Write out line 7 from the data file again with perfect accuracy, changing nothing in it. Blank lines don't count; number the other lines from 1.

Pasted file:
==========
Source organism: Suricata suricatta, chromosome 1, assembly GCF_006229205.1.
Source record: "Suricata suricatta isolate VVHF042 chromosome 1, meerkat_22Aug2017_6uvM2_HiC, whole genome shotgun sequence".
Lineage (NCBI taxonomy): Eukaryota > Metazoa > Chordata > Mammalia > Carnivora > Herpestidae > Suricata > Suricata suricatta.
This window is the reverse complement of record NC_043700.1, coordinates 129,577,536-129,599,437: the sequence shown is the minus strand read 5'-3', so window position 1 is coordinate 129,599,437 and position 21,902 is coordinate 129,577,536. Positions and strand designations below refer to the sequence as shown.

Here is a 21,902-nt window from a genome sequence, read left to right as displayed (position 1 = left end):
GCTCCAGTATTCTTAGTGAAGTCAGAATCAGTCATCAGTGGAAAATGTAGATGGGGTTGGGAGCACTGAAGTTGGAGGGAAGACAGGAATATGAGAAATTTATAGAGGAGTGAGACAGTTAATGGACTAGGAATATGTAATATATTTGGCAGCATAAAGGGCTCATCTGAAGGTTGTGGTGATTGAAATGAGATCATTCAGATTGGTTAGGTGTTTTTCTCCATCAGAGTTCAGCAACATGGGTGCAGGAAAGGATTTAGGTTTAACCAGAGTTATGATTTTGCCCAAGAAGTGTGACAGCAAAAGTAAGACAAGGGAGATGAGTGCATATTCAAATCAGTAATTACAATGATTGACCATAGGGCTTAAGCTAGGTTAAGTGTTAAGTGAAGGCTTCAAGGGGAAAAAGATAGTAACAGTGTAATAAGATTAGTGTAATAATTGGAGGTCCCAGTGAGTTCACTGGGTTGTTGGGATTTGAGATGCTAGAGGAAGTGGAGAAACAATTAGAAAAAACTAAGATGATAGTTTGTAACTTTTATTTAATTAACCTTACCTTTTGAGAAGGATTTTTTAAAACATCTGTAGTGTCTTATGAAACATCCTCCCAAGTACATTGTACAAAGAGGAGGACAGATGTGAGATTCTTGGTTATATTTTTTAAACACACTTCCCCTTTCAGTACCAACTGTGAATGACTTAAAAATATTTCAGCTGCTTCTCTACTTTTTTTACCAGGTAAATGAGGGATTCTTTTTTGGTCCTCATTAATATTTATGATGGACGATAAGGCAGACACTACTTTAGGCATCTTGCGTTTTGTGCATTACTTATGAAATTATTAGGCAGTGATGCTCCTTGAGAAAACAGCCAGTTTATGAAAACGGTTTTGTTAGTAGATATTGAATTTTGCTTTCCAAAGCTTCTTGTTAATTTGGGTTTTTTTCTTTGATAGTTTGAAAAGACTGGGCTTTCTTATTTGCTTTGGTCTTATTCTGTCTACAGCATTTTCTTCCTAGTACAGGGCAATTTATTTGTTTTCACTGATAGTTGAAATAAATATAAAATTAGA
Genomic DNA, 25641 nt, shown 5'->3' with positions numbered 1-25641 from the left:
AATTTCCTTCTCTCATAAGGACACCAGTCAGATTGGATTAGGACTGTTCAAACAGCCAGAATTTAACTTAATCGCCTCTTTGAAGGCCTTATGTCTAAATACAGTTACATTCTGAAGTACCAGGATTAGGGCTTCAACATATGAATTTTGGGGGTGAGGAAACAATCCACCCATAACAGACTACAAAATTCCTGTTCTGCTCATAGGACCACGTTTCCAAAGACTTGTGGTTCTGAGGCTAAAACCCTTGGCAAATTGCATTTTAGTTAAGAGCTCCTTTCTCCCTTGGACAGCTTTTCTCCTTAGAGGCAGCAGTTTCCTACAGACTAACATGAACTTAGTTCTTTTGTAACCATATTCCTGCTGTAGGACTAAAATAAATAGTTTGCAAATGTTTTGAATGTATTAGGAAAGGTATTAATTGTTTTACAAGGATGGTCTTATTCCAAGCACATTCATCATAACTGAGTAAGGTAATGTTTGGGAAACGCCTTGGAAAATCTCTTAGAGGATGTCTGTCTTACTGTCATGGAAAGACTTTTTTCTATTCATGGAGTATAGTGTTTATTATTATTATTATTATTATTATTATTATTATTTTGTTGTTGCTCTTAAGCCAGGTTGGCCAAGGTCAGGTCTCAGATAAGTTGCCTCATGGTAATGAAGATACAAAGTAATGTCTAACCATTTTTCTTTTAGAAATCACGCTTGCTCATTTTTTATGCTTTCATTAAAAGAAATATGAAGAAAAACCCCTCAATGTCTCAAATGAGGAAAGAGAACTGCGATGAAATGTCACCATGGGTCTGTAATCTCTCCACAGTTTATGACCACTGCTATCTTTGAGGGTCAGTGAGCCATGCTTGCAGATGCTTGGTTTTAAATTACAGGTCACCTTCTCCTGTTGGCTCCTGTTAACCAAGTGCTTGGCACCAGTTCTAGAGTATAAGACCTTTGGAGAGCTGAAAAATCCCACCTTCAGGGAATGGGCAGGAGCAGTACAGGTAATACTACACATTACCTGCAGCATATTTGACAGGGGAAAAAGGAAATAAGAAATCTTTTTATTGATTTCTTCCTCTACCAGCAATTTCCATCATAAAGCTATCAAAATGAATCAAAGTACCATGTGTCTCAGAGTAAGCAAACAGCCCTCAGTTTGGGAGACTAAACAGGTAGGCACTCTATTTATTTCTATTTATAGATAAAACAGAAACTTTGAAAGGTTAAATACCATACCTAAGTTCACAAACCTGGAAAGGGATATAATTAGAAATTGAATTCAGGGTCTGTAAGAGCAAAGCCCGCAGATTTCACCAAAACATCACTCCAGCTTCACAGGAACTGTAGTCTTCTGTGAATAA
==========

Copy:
Genomic DNA, 25641 nt, shown 5'->3' with positions numbered 1-25641 from the left: